bucktails

3

President Abraham Lincoln Gay

In 1837, the 28-year-old Abraham Lincoln arrived in Springfield, Illinois, to found a law practice. Almost immediately, he struck up a friendship with a 23-year-old shopkeeper named Joshua Speed. There may have been an element of calculation to this friendship, since Joshua’s father was a prominent judge, but the two clearly hit it off. Lincoln rented an apartment with Speed, where the two slept in the same bed. Sources from the time, including the two men themselves, describe them as inseparable.

Lincoln and Speed were close enough to still raise eyebrows today. Speed’s father died in 1840, and shortly afterwards, Joshua announced plans to return to the family plantation in Kentucky. The news seems to have stricken Lincoln. On January 1, 1841, he broke off his engagement with Mary Todd and made plans to follow Speed to Kentucky.

Speed left without him, but Lincoln followed a few months later, in July. In 1926, writer Carl Sandburg published a biography of Lincoln in which he described the relationship between the two men as having, “a streak of lavender, and spots soft as May violets.” Eventually, Joshua Speed would marry a woman named Fanny Henning. The marriage lasted 40 years, until Joshua’s death in 1882, and produced no children.

From 1862 to 1863, President Lincoln was accompanied by a bodyguard from the Pennsylvania Bucktail Brigade named Captain David Derickson. Unlike Joshua Speed, Derickson was a prodigious father, marrying twice and siring ten children. Like Speed, however, Derickson became a close friend of the president and also shared his bed while Mary Todd was away from Washington. According to an 1895 regimental history written by one of Derickson’s fellow officers:

“Captain Derickson, in particular, advanced so far in the President’s confidence and esteem that, in Mrs. Lincoln’s absence, he frequently spent the night at his cottage, sleeping in the same bed with him, and — it is said — making use of His Excellency’s night-shirt!”

Another source, the well-connected wife of Lincoln’s naval adjundant, wrote in her diary: “Tish says, ‘there is a Bucktail Soldier here devoted to the President, drives with him, & when Mrs L. is not home, sleeps with him.’ What stuff!”

Derickson’s association with Lincoln ended with his promotion and transfer in 1863.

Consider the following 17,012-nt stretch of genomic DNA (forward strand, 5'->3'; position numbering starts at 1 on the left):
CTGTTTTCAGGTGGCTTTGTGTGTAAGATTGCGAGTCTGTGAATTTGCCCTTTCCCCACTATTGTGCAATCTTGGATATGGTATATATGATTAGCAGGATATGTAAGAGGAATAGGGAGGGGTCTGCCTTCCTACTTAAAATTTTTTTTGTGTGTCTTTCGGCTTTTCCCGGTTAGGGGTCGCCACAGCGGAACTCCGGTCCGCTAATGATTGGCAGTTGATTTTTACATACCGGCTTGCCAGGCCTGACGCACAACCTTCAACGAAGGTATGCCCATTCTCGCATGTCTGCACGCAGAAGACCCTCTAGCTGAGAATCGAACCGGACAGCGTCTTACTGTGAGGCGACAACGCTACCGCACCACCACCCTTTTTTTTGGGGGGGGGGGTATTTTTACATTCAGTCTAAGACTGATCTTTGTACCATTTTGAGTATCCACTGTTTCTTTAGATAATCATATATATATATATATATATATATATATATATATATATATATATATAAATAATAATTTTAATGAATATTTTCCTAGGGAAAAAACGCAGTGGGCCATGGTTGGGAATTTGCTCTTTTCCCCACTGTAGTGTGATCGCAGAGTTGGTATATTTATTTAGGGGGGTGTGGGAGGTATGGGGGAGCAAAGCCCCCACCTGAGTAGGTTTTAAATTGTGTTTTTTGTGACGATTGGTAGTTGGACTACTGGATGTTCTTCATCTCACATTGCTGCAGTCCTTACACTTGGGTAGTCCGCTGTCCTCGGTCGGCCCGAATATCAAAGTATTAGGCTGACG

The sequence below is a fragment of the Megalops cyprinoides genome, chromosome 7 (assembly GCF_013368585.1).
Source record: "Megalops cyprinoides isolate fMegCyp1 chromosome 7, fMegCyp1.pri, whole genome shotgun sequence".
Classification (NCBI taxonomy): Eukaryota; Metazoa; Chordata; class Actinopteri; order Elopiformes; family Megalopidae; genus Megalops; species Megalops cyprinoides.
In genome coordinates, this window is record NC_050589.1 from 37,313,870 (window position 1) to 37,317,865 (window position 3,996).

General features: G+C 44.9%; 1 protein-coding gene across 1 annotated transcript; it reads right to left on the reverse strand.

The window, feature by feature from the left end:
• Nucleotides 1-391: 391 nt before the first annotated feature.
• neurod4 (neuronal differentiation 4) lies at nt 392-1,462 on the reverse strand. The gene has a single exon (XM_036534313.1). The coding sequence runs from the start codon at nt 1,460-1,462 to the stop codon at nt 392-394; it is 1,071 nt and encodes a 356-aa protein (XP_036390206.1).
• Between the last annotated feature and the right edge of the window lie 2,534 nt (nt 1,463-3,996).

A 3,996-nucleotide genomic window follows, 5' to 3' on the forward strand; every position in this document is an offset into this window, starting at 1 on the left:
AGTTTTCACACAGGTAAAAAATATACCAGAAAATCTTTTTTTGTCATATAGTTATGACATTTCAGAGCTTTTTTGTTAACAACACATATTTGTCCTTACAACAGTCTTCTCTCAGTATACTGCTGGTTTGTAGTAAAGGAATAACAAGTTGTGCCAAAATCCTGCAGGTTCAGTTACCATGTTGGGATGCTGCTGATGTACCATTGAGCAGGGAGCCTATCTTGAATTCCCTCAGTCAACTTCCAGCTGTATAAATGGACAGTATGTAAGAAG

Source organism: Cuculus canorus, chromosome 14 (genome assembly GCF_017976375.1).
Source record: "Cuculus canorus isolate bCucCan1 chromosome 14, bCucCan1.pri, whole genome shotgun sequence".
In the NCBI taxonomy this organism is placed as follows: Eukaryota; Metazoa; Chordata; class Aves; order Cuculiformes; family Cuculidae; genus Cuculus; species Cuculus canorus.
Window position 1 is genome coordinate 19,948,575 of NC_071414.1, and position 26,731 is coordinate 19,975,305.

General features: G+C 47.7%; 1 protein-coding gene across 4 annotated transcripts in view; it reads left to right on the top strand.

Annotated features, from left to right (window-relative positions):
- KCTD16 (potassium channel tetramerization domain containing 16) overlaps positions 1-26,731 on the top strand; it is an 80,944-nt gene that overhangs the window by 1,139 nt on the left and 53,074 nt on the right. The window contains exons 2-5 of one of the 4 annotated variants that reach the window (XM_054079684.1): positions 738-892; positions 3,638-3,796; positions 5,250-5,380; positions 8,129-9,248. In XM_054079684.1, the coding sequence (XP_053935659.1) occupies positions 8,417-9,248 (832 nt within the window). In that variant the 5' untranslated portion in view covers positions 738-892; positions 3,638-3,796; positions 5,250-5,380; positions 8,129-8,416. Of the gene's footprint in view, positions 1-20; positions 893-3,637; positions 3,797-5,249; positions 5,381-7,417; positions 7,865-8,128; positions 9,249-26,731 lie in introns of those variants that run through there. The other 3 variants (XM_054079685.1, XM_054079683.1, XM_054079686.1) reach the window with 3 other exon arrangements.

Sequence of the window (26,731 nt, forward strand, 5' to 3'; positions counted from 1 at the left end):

I just started reading that new Seward biography from the library.

So, Seward was like, five, and in school when a solar eclipse came and he thought the world was ending and he ran all the way home crying. Awww…

And he ran away to Georgia for awhile before he came back to finish college.

AND.

He was a Bucktail.

New York had a political party called the Bucktails, and Seward was part of it.

How much more awesome can this guy get? *devours book eagerly*

Thomas Davee Chamberlain -The Forgotten Brother

Lieutenant Colonel of the 20th Maine Volunteer Infantry Regiment during the American Civil War, the brother of Union general Joshua L. Chamberlain, the Colonel of the 20th Maine Infantry.

After Gettysburg, the major battles in which Thomas Chamberlain and the 20th Maine were involved were the Battle of Spotsylvania Court House and the Siege of Petersburg

At the Siege of Petersburg, the 20th Maine was in reserve, while Joshua (against his better judgment) led his Pennsylvania Bucktail brigade in a charge on a section of the Confederate defenses known as Rives’s Salient. Turning to direct his troops, Joshua was struck by a minié ball, which entered just below his right hip, nicked his bladder and urethra, and stopped at his left hip. Such a devastating wound should have been fatal, and when he arrived at the field hospital, three miles behind the lines, his life was feared over. 

Thomas Chamberlain, back with his regiment, eventually heard the news. He and the surgeon of the 20th Maine, Dr. Abner O. Shaw, went to the hospital where Joshua was dying. As Thomas waited, Dr. Shaw, with Dr. Morris W. Townsend of the 44th New York, worked all night to try to save Joshua Chamberlain’s life. 

Thirty-five years later, Joshua Chamberlain wrote that, after the surgeons had finished: “Tom stood over me like a brother, and such a one as he was.” Remarkably, Col. Chamberlain survived to enjoy his “on the spot” promotion to brigadier general, although he never returned to full fitness. A number of biographers of Joshua Chamberlain say that his life was saved through the activity of his brother, Thomas.